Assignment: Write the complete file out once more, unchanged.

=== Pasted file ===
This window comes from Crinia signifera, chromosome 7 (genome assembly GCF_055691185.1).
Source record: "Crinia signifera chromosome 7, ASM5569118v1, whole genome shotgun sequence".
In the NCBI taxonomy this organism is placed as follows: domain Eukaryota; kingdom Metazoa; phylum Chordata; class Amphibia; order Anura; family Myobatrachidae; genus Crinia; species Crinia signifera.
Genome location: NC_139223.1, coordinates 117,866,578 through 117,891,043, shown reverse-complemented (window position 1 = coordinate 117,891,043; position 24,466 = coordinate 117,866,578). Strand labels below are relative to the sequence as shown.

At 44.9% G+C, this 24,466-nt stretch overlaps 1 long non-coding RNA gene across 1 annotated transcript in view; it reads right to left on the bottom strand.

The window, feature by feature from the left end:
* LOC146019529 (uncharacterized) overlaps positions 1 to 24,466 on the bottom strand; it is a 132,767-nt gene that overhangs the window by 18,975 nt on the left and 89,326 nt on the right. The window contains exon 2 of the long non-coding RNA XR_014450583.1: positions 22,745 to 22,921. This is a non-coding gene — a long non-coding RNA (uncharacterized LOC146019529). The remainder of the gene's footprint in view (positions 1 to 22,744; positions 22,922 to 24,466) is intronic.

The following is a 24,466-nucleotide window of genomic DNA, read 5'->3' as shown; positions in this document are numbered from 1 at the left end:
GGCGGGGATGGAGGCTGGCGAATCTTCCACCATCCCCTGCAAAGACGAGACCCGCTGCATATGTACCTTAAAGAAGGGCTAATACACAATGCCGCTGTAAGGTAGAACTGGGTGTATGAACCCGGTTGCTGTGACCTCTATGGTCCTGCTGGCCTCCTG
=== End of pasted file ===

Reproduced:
This window comes from Crinia signifera, chromosome 7 (genome assembly GCF_055691185.1).
Source record: "Crinia signifera chromosome 7, ASM5569118v1, whole genome shotgun sequence".
In the NCBI taxonomy this organism is placed as follows: domain Eukaryota; kingdom Metazoa; phylum Chordata; class Amphibia; order Anura; family Myobatrachidae; genus Crinia; species Crinia signifera.
Genome location: NC_139223.1, coordinates 117,866,578 through 117,891,043, shown reverse-complemented (window position 1 = coordinate 117,891,043; position 24,466 = coordinate 117,866,578). Strand labels below are relative to the sequence as shown.

At 44.9% G+C, this 24,466-nt stretch overlaps 1 long non-coding RNA gene across 1 annotated transcript in view; it reads right to left on the bottom strand.

The window, feature by feature from the left end:
* LOC146019529 (uncharacterized) overlaps positions 1 to 24,466 on the bottom strand; it is a 132,767-nt gene that overhangs the window by 18,975 nt on the left and 89,326 nt on the right. The window contains exon 2 of the long non-coding RNA XR_014450583.1: positions 22,745 to 22,921. This is a non-coding gene — a long non-coding RNA (uncharacterized LOC146019529). The remainder of the gene's footprint in view (positions 1 to 22,744; positions 22,922 to 24,466) is intronic.

The following is a 24,466-nucleotide window of genomic DNA, read 5'->3' as shown; positions in this document are numbered from 1 at the left end:
GGCGGGGATGGAGGCTGGCGAATCTTCCACCATCCCCTGCAAAGACGAGACCCGCTGCATATGTACCTTAAAGAAGGGCTAATACACAATGCCGCTGTAAGGTAGAACTGGGTGTATGAACCCGGTTGCTGTGACCTCTATGGTCCTGCTGGCCTCCTG